Entrepreneur Paul Jennings ’85 (Marketing) can be described as a self-made man, as he founded Public Communications Services, Inc. and helped build it into a success in the telecommunications industry.
The drive to achieve and to build a business from scratch has roots in his Long Island, N.Y., upbringing and cannot be taught. As to what can be taught, Jennings owes a debt of gratitude for his success to the targeted education he received at California State University, Northridge.
“Every class I took at Northridge, I’ve used somewhere in some context over the last 30 years,” Jennings said. “Even classes that were out of my core or felt abstract at the time gave me a continuum of information that I was able to take back to the world.”
Yet his road to a college degree, like that of his rise to business success, was far from a direct line.
“As a child, I had fairly severe learning issues, and where I grew up, kids who didn’t take to academic work were put in vocational training,” he said.
That training led to work in the aviation industry right out of high school, and at age 19 he received a job offer in California to work for Lockheed. The allure of the West Coast was too strong, and Jennings was quick to start a new life in the land of endless summer.
He began to thrive immediately at Lockheed, and as he progressed it appeared likely that he would eventually go to college.
“From 3,000 miles away, my parents’ loving voice came through: ‘Paul, a college education would be good,’” he recalled.
Since he was working on development for a fighter jet, engineering school appeared to be in his future. He began to take general education classes at Valley College and later College of the Canyons while still working full time, a schedule that, because of his learning issues, seemed to work better for him. Despite being later laid off at Lockheed, Jennings plowed forward with college and found himself gravitating toward business classes.
By the time he matriculated to CSUN, his focus had shifted to marketing, as he liked the sales aspect of the discipline. Taking primarily night classes, he worked in sales for a long-distance carrier. Jennings became intrigued by the companies he worked with, often asking them as many questions about their businesses as they had about what he was selling. By the time he graduated with his degree in marketing, Jennings was ready to utilize the skills he learned at CSUN as well as his entrepreneurial spirit.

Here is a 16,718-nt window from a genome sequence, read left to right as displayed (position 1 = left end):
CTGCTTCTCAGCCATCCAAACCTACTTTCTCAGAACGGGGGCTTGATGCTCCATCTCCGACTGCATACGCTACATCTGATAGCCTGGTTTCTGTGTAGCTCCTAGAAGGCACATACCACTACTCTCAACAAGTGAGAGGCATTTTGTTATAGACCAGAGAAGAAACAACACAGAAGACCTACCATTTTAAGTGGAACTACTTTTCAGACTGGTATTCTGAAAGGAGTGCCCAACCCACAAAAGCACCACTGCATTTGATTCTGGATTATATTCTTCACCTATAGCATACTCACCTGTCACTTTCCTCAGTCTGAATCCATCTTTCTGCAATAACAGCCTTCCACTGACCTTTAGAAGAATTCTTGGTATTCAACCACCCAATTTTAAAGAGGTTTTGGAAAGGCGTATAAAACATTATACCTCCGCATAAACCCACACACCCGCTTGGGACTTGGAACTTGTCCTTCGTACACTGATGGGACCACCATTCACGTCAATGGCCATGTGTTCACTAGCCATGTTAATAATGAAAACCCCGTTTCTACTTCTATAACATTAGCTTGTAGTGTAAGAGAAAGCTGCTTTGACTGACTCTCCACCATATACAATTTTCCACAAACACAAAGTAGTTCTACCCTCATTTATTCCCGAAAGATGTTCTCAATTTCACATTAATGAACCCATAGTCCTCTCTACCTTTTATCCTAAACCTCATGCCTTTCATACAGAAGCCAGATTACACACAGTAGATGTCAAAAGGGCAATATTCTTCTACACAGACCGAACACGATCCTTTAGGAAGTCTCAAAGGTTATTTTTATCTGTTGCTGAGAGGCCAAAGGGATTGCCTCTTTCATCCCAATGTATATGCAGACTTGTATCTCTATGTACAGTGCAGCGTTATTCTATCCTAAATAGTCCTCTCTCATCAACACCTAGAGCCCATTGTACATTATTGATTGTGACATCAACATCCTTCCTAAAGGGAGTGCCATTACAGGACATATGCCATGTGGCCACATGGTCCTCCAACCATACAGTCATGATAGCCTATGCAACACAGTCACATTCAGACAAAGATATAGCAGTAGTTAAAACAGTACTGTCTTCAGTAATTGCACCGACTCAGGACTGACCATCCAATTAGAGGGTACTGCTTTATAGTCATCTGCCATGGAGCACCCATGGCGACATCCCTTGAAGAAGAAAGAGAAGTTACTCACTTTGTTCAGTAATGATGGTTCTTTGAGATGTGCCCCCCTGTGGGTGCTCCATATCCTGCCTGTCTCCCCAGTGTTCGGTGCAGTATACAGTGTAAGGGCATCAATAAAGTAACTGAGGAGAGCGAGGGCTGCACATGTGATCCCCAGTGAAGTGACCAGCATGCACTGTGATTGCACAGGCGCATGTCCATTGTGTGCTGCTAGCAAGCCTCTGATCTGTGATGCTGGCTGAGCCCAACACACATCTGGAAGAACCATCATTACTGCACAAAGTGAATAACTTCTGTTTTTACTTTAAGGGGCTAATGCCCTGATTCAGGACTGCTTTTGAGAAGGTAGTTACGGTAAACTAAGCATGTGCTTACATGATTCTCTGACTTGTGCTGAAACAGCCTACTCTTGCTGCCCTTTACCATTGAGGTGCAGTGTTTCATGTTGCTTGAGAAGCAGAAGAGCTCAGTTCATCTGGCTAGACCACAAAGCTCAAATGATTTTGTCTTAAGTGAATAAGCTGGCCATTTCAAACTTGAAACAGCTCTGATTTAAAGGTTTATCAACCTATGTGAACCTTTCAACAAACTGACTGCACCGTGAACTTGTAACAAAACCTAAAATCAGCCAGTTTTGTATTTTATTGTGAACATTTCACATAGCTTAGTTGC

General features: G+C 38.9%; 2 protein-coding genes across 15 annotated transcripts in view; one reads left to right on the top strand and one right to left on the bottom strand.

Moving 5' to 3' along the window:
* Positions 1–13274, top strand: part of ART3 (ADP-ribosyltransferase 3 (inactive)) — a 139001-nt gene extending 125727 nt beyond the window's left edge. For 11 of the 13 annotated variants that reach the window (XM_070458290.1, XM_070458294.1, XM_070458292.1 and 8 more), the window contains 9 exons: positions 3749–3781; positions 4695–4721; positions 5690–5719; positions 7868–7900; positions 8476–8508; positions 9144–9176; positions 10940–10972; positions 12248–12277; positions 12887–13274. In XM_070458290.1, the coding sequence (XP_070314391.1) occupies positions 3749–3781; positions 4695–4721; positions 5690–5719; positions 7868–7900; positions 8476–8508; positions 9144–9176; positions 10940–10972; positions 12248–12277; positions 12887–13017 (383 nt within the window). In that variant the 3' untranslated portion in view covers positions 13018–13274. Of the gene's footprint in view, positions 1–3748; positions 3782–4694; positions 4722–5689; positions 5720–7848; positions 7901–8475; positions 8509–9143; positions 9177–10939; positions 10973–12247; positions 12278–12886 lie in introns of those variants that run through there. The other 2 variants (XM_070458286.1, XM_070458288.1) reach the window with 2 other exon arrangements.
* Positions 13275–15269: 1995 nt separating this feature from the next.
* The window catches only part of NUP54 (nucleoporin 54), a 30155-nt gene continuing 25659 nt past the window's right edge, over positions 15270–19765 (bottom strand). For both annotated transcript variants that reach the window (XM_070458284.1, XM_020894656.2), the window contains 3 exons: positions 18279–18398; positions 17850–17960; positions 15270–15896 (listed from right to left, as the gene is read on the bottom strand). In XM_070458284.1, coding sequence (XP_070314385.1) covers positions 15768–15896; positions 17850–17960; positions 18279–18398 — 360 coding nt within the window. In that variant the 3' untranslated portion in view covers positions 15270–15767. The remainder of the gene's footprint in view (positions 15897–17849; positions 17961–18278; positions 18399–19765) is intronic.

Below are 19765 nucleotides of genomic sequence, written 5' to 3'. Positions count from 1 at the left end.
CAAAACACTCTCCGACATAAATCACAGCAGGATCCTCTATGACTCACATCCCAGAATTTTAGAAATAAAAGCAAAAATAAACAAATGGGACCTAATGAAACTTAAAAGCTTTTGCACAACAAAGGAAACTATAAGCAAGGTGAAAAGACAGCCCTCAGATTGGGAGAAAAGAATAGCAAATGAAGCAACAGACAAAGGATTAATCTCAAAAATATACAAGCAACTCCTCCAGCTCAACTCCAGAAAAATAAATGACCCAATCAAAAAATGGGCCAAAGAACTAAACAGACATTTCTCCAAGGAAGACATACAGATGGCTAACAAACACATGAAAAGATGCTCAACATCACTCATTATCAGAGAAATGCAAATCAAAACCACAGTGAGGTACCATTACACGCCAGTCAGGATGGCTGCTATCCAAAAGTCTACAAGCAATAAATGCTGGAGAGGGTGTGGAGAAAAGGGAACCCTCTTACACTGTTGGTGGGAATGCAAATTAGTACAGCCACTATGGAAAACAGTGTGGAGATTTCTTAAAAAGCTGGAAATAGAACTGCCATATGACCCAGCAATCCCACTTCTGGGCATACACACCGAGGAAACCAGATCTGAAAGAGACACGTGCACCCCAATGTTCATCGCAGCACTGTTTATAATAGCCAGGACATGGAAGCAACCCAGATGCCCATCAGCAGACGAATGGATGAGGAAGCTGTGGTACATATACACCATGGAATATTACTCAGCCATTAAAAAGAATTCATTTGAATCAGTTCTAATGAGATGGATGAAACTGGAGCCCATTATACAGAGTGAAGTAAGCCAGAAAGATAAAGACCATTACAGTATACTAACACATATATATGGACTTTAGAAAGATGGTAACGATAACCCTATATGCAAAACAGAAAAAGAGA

With phone calling cards gaining in popularity, Jennings decided to specialize in markets that relied heavily on collect calls. By the mid-1990s, he had applied his combined understanding of sales and marketing so effectively that Public Communications Services had outpaced the competition, providing reliable phone service to correctional facilities. Finding that niche market led to a very successful business venture.
Over time, Jennings developed a sense to give back, and looked at the opportunities that CSUN gave him and wanted to see how he might be able to help future generations of Matadors reach for their dreams.
“There’s a saying that, for those who are given a lot, a lot is expected of them. I don’t ever look at my business success as having been all me,” he said. “Yes, you have to seize opportunities when they present themselves, but not everyone gets the same opportunities.”
Jennings has helped create opportunities for CSUN students through his philanthropy. He said he believes strongly in giving opportunities to people who have a strong work ethic, like those at CSUN.
“Northridge is a serious environment,” he said. “Businesses want to hire Northridge grads because they’ve had to work hard to build an education and hold a job. They have grit.”
In April 2015, CSUN honored his service by honoring Jennings with CSUN’s Distinguished Alumni Award. At the time of the ceremony, Jennings looked back at the young man in New York who had the learning disabilities and went to vocational school. That young man has grown into an entrepreneurial success, yet he has not forgotten what it was like to be a student working hard to pay for his own college education. Now, Jennings said, it’s time to pay it forward to CSUN.
“It’s time to get involved and help the school become more independent of the state budget,” he said. “There’s no better way to connect back than to give to the schools that are the engine for future successful kids. I find it incredibly rewarding that my dollar payback is a return on investment for universities like CSUN.